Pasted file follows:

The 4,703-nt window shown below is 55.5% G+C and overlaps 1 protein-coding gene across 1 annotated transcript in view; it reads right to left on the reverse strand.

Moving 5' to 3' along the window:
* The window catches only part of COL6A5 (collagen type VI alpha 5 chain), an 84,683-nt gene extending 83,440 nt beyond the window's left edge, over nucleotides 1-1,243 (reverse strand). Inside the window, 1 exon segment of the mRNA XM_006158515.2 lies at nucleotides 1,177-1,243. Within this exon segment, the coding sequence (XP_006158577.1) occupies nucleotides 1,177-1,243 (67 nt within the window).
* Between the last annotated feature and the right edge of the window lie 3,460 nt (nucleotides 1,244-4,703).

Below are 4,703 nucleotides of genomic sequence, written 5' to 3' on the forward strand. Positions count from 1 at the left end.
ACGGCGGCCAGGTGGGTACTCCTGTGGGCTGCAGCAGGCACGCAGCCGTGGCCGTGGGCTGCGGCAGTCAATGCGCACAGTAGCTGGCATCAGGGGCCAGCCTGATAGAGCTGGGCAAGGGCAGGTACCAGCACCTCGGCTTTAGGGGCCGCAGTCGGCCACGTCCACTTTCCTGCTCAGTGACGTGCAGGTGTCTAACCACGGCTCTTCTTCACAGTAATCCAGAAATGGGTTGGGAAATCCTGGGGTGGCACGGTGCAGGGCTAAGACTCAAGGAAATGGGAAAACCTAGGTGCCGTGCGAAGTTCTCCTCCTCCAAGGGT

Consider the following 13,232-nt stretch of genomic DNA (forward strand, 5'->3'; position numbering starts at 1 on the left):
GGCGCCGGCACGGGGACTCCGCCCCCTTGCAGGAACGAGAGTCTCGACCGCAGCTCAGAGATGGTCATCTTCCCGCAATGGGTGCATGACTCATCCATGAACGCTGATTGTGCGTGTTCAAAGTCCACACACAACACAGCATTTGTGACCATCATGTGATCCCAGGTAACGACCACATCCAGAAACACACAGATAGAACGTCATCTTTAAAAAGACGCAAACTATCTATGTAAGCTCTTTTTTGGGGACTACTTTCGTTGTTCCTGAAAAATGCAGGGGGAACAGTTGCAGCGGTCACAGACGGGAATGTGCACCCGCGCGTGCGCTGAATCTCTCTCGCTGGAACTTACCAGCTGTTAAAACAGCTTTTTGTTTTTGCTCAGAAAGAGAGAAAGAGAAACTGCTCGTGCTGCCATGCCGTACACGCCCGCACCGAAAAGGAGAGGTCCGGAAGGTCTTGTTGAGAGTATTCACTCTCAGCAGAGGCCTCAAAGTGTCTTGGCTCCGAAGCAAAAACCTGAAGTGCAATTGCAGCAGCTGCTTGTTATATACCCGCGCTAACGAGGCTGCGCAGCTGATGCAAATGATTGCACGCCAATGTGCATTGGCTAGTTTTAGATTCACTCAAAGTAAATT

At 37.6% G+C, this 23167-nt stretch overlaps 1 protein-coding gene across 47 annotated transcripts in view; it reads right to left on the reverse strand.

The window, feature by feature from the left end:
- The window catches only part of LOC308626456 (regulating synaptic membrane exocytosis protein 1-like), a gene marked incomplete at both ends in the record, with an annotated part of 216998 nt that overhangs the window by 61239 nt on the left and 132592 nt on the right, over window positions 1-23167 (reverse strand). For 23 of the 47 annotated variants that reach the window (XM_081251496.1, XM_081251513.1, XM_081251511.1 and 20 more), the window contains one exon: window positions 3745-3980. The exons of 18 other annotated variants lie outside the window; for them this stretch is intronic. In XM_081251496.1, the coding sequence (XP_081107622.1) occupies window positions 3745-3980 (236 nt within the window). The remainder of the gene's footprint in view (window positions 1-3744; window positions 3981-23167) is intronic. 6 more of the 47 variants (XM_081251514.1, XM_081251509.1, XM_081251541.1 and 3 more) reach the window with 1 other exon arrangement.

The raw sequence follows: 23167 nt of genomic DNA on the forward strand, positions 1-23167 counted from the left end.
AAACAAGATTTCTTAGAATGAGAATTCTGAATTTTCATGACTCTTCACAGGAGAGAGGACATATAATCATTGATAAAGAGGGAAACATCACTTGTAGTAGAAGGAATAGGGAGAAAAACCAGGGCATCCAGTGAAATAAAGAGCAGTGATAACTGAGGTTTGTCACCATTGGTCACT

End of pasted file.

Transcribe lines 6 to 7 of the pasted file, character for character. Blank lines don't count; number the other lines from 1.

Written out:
ACGGCGGCCAGGTGGGTACTCCTGTGGGCTGCAGCAGGCACGCAGCCGTGGCCGTGGGCTGCGGCAGTCAATGCGCACAGTAGCTGGCATCAGGGGCCAGCCTGATAGAGCTGGGCAAGGGCAGGTACCAGCACCTCGGCTTTAGGGGCCGCAGTCGGCCACGTCCACTTTCCTGCTCAGTGACGTGCAGGTGTCTAACCACGGCTCTTCTTCACAGTAATCCAGAAATGGGTTGGGAAATCCTGGGGTGGCACGGTGCAGGGCTAAGACTCAAGGAAATGGGAAAACCTAGGTGCCGTGCGAAGTTCTCCTCCTCCAAGGGT

Consider the following 13,232-nt stretch of genomic DNA (forward strand, 5'->3'; position numbering starts at 1 on the left):